AI technologies enable a person to participate in a global event

Webinar Recap: Generative AI for Global Events and Streaming Multimedia Content

See some of the latest AI technology in action during the Lionbridge-moderated panel discussion with representatives from Dell, VMware, Zendesk, and CSA Research

Generative AI technology is changing the delivery of global events and streaming multimedia content for the better, making it possible to reach more people more easily and more affordably than ever. Whether your target audience’s first language is Italian, Japanese, or American Sign Language (ASL), you can communicate in real time via interpretation and captioning technology.

Lionbridge webinar attendees got to experience how the technology works first-hand as Lionbridge’s moderator, Will Rowlands-Rees, led a lively discussion on generative AI for global events with panelists representing Dell, VMware, Zendesk, and CSA Research.

If you missed the session, you can watch it on demand. The webinar was the third in a series on generative AI and language services. To view the recordings of other webinars in this series, visit the Lionbridge webinars page.

Short on time right now? Then, read on for some highlights.

What Was Once Fantasy Is Now Reality

It’s challenging to engage a wide audience and reach accessibility goals for webinars, meetings, and training. It’s even more difficult when your target audience speaks many languages.

However, the rapid advancement of AI tools is making these goals increasingly within reach.

Lionbridge demonstrated how to optimize live events with AI-generated speech translation, multilingual captioning, and sign language powered by Interprefy.

Webinar attendees could obtain:

  • Remote Simultaneous Interpretation (RSI) in Spanish, French, and Japanese.

  • AI voice translation in Italian, Korean, and German.

  • Captioning in all the above languages.

What exactly did these services look like? See the screenshots below to understand how non-English-speaking attendees could easily follow along.

Screenshot of the delivery of Remote Simultaneous Interpretation in multiple languages during a webinar

The event also accommodated those whose first language is ASL.

Screenshot of the delivery of Remote Simultaneous Interpretation in American Sign Language during a webinar

Topics and Takeaways

The discussion was wide-ranging, including topics centering on emerging technologies, the balance between perfection and speed, and the security of AI solutions.

Among the key takeaways:

  • You can’t think of virtual events and AI as separate things.

  • Think about the kinds of accessibility you provide differently for live events and the replays you make available after the event.

  • It’s okay to ask people up front if they need an accessibility-related option, but then you must deliver on it.

  • Don’t overlook English. Even if your event is in English, you must be mindful of the quality of your English transcriptions and subtitling.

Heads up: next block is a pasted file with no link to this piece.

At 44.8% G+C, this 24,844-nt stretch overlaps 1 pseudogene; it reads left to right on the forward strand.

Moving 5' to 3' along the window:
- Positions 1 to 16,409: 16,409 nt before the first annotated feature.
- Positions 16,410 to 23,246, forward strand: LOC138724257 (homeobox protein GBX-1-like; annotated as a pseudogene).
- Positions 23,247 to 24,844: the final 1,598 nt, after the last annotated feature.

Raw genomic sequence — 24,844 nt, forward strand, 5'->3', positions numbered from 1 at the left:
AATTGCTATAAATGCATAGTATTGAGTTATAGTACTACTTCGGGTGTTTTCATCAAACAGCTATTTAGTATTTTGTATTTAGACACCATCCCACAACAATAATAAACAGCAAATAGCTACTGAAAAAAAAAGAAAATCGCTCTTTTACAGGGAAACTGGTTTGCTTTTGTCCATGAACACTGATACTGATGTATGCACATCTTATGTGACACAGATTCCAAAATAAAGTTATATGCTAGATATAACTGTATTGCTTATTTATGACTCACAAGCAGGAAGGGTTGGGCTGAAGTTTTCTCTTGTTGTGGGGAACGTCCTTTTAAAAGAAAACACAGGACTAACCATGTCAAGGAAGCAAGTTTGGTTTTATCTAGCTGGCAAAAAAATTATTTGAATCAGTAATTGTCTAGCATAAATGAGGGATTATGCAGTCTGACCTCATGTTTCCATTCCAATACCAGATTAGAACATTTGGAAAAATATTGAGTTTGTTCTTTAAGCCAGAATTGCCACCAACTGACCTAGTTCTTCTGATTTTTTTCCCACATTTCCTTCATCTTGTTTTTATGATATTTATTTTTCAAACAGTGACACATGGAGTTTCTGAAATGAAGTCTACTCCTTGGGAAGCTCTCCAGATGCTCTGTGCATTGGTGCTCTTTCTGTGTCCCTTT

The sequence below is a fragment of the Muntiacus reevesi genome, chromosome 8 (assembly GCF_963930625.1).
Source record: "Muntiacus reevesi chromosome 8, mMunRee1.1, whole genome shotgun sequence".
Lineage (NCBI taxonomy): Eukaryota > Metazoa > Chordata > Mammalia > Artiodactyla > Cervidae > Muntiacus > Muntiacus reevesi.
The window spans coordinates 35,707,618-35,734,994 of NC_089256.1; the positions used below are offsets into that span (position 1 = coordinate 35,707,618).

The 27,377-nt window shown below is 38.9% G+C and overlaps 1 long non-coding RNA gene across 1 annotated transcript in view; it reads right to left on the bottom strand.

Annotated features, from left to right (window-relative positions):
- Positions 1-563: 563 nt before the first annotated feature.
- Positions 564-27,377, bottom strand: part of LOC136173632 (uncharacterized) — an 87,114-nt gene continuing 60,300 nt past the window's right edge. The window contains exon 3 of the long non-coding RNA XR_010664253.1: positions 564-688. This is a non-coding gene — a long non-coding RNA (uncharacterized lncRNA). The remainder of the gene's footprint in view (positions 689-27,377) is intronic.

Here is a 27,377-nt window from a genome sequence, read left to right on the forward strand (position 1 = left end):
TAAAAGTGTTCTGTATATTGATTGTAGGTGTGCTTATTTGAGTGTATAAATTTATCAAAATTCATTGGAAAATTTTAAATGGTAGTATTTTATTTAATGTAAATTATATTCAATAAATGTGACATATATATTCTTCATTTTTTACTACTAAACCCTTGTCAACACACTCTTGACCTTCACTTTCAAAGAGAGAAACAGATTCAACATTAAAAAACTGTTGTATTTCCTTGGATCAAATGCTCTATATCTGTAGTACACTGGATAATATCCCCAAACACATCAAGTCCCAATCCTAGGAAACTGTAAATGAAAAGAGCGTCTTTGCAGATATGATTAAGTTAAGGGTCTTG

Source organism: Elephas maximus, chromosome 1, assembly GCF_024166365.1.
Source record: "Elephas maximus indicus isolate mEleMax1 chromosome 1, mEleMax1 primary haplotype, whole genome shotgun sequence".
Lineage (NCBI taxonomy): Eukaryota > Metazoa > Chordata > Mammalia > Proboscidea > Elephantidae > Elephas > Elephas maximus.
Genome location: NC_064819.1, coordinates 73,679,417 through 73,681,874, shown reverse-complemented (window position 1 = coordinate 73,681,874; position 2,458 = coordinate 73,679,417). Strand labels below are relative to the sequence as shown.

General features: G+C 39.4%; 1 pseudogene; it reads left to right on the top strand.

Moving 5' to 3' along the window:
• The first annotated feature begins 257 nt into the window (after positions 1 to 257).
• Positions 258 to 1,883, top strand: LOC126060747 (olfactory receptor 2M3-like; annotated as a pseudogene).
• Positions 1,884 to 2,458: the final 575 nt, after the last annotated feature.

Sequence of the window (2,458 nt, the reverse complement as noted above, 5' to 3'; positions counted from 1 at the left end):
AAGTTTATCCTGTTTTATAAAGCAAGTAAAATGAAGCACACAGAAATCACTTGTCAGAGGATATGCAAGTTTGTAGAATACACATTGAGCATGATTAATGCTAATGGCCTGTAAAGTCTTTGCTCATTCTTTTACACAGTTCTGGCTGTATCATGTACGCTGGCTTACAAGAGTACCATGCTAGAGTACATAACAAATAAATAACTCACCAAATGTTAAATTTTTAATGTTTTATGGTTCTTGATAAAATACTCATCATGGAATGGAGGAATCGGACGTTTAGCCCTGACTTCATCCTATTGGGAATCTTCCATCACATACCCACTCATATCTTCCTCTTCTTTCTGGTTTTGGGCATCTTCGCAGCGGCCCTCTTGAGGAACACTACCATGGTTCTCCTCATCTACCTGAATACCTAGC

• As platforms emerge, users must be mindful of security and privacy.

  • Understand where ownership of information lies and what type of longevity that information has after the event for the people providing AI or human-based interpretation.

The Last Word

Each panelist had the opportunity to leave the audience with a piece of advice, provocative thought, or question.

Dell’s Aki Hayashi encouraged listeners to think about event globalization holistically. She urged attendees to provide translated content from the beginning of the customer engagement to the end, including translated emails, agendas, and registrations, so the global audience will know what is available in their language and how to access it.

CSA Research’s Alison Toon cautioned attendees to differentiate between established and start-up businesses when testing tools. She acknowledged that some immature businesses have excellent ideas, but they may have immature business practices that you need to watch for.

VMware’s Bodo Vahldieck anticipates that in a year, an event summary will be standard in all video platforms, adding value to videos. People will be able to determine quickly if recorded content will interest them. Companies with outstanding content will have an opportunity to engage their customers more than they were able to do previously.

Perhaps the session's most soul-searching question came from Zendesk's Alexis Goes.

“What will the role of Language Service Providers and localization teams look like if platforms start providing these solutions natively?” Alexis asked.

Alexis pointed to:

  • Zoom’s automated captions.

  • Spotify’s AI voice translations for podcasts.

  • Chrome’s plug-in for automated captioning for videos and meetings you watch through the browser.

While these tools will increasingly enhance accessibility and aid non-English speakers, she pondered what happens when capabilities are available to and from any language.

“It’s a good thought for people to ponder and really make sure in this changing world, they’re reevaluating where they can bring the most value to their organizations,” Will Rowlands-Rees concluded. “[The panelists] have shared great insights to have helped with that.”

Get in touch

Want to explore generative AI opportunities and start using AI tools for global events and streaming multimedia content? Reach out to us today to find out how.

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Janette Mandell
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